Today’s paintings of Tantallon Castle on Scotland’s east coast.
These views are from Seacliff Bay, near the harbour hewn from the red sandstone that forms the cliffs along this stretch of coast. The first time I saw this particular view of Tantallon I found it as affecting as my first view of Venice in moonlight, it’s truly awe inspiring.
The castle was built in the 14th Century by the 1st earl of Douglas, William Douglas, it passed through several hands, was mostly owned by the famous ‘Red’ Douglases and is now owned by Historic Scotland.
The history is complex as always, involving various nasty feuds; there were several violent takeovers of ownership, and a connection to the royal house of Stewart through marriage. The castle was attacked in the late 15th century by Scottish nobles in allegiance with Henry VII of England, but survived the first attack through surrender, so the castle wasn’t ruined at that time and its outer defences and moat were developed.
Then in the 16th century it was attacked again by James the 5th of Scotland, but it wasn’t until the mid 17th century that the castle was finally breeched by Oliver Cromwell. Royalist troops defended the castle but the Douglas tower (the tower on the left of the castle) was destroyed, the troops surrendered and the castle has remained a ruin to this day.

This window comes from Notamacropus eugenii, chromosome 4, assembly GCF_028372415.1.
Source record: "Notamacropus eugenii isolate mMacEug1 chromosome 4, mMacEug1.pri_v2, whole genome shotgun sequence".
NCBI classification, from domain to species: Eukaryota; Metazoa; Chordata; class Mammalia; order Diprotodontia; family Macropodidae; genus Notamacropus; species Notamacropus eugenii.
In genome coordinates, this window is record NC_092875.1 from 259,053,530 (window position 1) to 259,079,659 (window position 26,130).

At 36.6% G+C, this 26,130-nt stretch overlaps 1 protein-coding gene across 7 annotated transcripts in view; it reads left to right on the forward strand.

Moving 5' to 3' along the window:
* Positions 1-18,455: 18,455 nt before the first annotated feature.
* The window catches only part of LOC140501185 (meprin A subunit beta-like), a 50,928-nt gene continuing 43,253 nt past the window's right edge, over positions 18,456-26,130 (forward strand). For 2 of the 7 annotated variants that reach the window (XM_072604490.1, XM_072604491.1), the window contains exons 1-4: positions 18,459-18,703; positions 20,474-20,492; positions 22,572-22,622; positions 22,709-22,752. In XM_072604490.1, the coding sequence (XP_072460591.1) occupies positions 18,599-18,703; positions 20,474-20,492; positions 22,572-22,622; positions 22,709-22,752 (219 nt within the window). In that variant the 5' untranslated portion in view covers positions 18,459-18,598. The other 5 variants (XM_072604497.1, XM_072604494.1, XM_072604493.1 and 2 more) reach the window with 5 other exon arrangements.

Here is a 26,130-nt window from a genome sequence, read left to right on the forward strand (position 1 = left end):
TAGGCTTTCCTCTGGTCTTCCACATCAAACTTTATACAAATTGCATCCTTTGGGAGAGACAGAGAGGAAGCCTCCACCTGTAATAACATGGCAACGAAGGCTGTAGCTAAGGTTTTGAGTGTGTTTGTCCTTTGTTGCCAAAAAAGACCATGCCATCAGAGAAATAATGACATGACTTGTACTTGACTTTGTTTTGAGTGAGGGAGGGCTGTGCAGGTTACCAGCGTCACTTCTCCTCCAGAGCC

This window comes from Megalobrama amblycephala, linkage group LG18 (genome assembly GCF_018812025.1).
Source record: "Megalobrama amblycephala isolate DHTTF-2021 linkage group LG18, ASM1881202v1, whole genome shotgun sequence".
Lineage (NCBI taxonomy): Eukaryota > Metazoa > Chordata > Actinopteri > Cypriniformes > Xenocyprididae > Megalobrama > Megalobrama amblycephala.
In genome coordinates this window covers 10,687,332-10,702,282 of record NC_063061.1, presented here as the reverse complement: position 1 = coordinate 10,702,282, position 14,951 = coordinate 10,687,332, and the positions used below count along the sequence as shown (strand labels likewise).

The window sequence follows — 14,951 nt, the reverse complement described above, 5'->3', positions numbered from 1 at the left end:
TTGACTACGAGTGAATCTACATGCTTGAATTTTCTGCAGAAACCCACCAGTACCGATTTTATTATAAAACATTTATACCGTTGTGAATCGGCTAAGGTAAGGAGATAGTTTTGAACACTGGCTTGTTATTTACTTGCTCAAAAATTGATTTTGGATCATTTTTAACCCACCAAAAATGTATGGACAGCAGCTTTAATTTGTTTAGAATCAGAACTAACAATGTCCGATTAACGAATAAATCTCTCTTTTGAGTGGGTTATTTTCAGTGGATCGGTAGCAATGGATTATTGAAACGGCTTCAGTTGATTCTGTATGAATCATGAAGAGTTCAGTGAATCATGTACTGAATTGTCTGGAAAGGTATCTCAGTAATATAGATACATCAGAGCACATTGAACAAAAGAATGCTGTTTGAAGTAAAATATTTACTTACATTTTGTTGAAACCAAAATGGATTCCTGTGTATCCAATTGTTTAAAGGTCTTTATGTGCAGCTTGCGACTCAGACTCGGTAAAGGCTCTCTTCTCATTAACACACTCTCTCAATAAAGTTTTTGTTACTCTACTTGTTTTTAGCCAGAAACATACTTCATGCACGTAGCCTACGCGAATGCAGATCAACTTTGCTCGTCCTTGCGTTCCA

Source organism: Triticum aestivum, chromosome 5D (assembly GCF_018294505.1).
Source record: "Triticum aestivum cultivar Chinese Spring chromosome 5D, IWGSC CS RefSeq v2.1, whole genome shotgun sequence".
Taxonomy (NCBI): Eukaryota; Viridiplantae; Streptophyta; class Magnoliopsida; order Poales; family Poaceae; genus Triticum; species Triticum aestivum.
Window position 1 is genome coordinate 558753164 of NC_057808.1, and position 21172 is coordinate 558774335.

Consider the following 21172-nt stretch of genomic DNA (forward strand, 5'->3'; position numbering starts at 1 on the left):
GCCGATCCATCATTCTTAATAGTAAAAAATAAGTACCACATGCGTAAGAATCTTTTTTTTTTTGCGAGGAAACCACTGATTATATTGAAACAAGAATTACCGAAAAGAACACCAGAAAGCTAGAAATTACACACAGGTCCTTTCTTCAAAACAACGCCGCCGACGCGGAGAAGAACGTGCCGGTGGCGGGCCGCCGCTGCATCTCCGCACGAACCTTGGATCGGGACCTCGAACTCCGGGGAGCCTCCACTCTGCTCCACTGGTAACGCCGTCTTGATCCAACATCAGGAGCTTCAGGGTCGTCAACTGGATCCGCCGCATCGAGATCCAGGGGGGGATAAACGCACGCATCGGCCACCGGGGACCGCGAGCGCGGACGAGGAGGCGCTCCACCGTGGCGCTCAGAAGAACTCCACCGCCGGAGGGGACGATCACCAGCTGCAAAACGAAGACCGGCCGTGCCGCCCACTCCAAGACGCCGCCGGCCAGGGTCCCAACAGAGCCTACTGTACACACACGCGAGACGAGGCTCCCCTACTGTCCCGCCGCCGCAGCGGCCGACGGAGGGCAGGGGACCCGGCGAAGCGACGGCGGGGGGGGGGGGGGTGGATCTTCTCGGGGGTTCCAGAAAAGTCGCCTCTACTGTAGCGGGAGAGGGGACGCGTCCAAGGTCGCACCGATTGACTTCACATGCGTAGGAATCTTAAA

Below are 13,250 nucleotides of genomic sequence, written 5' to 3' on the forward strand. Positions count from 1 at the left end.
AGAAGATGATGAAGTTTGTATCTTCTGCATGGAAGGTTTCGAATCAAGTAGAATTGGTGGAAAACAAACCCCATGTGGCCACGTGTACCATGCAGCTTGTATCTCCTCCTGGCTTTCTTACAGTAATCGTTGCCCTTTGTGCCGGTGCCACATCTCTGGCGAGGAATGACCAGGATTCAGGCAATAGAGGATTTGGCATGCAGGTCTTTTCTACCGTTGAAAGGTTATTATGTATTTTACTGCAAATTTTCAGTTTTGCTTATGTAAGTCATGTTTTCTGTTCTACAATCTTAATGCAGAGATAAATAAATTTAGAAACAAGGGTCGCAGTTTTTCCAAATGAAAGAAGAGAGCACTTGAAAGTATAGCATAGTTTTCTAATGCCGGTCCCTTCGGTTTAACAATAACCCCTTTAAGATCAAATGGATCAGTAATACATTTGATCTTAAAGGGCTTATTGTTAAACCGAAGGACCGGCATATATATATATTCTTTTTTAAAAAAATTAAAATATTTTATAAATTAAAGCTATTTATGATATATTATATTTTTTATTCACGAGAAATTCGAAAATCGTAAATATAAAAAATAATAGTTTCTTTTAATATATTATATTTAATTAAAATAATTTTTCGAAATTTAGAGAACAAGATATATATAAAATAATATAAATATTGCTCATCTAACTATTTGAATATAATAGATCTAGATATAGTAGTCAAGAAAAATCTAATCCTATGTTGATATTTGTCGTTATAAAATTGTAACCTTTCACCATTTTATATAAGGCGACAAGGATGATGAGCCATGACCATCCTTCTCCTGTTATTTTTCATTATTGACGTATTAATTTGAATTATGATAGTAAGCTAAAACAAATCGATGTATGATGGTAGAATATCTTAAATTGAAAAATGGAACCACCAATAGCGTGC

Having visited a couple of times, what I find astonishing is that although the castle looks precariously ruined, you can still climb a long, steep spiral staircase to the very top of the Curtain Wall (15 metres/49 feet high) and walk along its length, it feels pretty hairy but it’s actually safe (the walls are 12ft thick) and the views are spectacular!
It’s built in the beautiful warm pink sandstone of Lothian, so the castle, lit by an early sunset glow against the backdrop of wild sea, is a truly romantic sight.
And it is of course inhabited by a ghost or two! Here’s a quote from Wikipedia:
In March 2009, psychology professor Richard Wiseman released a photograph taken at Tantallon, which appeared to show a figure standing behind railings in a wall opening. The image, taken in May 2008 and sent to Wiseman as part of a research project, was described in The Times as showing a “courtly figure dressed in a ruff“. Wiseman stated that no costumed guides were present at Tantallon, and that three photographic experts have confirmed that the image had not been manipulated. A second photo, taken 30 years earlier, and showing a different figure in a similar location, was printed in The Scotsman a few days later.[39
Ariel view of the castle at low tide..